Introduction to gitflow

GitFlow is one way to manage git repository, where master branch forked into develop branch, and each person will create their own branch when they develop a feature, merged back to develop branch. See this video for the detailed explanation. Also this cheatsheet for the comparison between git-flow command and normal git command.

When you are using Gitflow without git-flow program, you will have to type this long git commands:

Or you can use Git GUIs.


Costajob HTTP Benchmark

Learning about Pony, a new (at least for me) programming language that designed to be elixir-python-golang like (imho), got me to this page:

It's interesting to see the memory usage of those language-framework, also Crystal, despite inability to utilize multicore still could perform as good as Golang's default muxer (which is not the best).


Hybrid ECS in Unity

Previously we tried the Pure ECS to create a Pong animation, this article will show example snippet of how to use Hybrid ECS. With hybrid ECS we can use normal game object to act as the entity. What you need to do is:
  • create a prefab, 
  • drag-and-drop your custom Component script (MonoBehavior, not a struct that inherited from IComponentData, so must be exactly one class per file) to the prefab, 
  • then add the GameObjectEntity script to the prefab. 
  • Next, you can instantiate the prefab as usual. 
  • Use a class inherited from ComponentSystem to manipulate the values of those components.
To create a System that uses those GameObjectEntity, you can use injected property or method:

class SomeSystem1 : ComponentSystem {
  ComponentGroup group;
  protected override void OnUpdate() {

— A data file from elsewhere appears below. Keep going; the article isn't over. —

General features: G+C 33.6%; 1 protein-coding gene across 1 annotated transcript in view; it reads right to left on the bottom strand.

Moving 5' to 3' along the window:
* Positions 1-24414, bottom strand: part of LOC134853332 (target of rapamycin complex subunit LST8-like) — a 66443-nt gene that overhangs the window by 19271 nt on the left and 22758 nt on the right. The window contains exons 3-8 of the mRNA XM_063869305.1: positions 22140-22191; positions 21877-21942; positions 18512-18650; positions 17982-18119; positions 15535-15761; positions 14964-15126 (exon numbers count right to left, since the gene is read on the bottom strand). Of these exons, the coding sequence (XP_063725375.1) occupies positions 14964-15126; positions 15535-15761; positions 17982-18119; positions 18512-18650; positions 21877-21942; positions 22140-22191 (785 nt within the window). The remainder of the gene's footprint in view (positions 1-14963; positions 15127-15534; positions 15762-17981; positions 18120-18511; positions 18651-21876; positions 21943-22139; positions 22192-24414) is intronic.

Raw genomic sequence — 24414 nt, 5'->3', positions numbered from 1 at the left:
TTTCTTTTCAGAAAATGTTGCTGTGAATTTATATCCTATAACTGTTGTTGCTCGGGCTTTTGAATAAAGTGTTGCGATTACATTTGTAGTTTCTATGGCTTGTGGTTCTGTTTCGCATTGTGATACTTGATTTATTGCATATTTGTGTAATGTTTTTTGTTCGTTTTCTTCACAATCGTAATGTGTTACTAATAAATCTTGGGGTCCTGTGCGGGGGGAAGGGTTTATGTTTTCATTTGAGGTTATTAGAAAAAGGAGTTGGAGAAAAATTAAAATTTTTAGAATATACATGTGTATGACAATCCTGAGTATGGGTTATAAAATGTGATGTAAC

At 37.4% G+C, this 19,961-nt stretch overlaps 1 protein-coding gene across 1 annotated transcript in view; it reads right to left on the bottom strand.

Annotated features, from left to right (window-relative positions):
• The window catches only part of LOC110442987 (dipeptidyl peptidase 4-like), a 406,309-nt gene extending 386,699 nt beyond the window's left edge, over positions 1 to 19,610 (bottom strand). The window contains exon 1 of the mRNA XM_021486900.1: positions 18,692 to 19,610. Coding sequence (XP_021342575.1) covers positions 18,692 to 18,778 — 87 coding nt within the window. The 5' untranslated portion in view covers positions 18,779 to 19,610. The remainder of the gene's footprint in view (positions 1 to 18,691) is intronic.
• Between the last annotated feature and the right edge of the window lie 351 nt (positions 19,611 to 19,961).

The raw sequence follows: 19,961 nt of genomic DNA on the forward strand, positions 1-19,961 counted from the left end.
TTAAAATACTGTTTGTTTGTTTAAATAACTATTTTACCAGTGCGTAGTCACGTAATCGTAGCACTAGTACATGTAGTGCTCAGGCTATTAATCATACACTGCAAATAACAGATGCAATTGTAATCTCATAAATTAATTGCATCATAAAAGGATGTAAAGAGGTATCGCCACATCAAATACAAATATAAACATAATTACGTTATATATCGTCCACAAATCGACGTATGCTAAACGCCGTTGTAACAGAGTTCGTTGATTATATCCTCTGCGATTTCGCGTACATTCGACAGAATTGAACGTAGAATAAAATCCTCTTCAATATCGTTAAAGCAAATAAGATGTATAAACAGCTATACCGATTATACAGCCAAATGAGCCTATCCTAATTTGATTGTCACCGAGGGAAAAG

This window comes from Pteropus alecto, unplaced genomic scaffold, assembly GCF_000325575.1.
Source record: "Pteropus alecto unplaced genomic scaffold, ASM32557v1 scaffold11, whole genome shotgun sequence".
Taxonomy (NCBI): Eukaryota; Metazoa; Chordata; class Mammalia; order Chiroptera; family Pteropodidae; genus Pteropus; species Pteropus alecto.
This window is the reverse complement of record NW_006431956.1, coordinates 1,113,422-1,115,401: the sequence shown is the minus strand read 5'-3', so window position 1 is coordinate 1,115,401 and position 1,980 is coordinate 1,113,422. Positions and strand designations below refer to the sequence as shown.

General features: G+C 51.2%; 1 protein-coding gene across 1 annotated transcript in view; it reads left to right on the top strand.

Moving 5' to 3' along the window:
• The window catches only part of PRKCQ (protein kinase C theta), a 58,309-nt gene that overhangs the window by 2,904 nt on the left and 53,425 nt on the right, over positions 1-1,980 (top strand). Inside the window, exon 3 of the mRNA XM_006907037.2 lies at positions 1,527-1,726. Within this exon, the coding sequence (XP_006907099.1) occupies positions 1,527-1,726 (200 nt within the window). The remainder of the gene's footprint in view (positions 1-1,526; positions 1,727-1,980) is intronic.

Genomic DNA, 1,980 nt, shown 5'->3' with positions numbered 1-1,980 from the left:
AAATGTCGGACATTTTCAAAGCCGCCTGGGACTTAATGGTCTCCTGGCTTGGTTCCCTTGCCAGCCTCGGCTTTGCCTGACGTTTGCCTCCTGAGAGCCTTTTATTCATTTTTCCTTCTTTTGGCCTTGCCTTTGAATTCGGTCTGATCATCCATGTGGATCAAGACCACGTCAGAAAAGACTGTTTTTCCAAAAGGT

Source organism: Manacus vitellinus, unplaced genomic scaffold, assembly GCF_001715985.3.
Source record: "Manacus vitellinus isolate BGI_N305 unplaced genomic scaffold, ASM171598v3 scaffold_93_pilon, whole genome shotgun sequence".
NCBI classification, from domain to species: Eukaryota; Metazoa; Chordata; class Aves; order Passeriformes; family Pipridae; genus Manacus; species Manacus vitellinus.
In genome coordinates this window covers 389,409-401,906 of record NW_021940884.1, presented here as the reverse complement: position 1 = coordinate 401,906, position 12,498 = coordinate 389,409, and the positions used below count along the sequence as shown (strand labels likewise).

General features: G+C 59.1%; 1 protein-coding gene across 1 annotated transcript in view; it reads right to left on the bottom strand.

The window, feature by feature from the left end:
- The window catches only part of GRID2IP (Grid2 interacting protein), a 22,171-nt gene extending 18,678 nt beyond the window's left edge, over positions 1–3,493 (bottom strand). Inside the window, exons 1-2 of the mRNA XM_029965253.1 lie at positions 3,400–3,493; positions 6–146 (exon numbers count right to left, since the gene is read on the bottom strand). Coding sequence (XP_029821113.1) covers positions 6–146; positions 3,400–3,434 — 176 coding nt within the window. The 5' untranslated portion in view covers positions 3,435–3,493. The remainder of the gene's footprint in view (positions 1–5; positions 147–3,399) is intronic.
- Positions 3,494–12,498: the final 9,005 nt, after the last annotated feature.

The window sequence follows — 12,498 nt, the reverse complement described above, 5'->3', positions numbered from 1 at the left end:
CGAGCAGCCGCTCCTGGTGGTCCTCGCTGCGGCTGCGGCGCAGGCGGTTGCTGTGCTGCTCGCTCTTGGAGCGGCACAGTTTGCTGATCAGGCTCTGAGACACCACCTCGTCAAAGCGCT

if(group == null || group.CalculateLength() < 1) {
      group = GetComponentGroup(typeof(Direction2D), typeof(Coord2D), typeof(Health)); // must be cached as data member    }
    var dirs = group.GetComponentArray<Coord2D>(); 
    // do something with it, 
    // note that if you want to use Job/Schedule, 
    // you must use [Inject]

class SomeSystem2 : ComponentSystem {
  struct Data {

    public GameObjectArray gameObjects;
    public ComponentArray<Position2D> Positions; 
    public ComponentArray<Heading2D> Headings;
    public ComponentArray<Health> Healths;
  [Inject] Data data;
  protected override void OnUpdate() {
    // do something with data.*
    // inherit from JobComponentSystem 
    // if you want to use Job/Schedule
    // also read this

One of the biggest benefit of using Hybrid ECS than Pure ECS is that you don't have to wait/implement missing component/system (Animation for example) that not yet implemented by Unity to make stuff works correctly.

This is the example the difference between creating hybrid ECS way and standard/normal way (btw this is not using a correct composition of component, just minimal conversion between those two):

Difference between prefab in Hybrid ECS way and in normal way:

Example code for the system:

For more info, see this slide Unity ECS Intro


Rendering Sprite using ECS and JobSystem in Unity

Old style Unity programming, known for slow performance when number of GameObjects grows, that can be solved by managing the update call ourself. Object pooling known to be used to minimize GC overhead (that can cause stutter). ECS (Entity Component System), is a architectural pattern, known best for simplifying a complex system, that popularized and mostly used in Games. In ECS, composition are preferred than inheritance (like Golang :3 yay).
  • Component is a structure that consist of one or more computable element, for example: Position, Sprite, Velocity, Input, AI, etc. 
  • Entity is collection of Components, for example: 
    • Player (consist of Position, Velocity, Sprite, Input), 
    • Enemy (consist of Position, Velocity, Sprite, AI), 
    • Tree/Pillar (consist of Position, Sprite), etc.
  • System is a function that process components in a batch, for example: 
    • Movement (uses Position, Velocity),
    • Render (uses Position, Sprite),
    • PlayerControl (uses Player.Velocity, Input)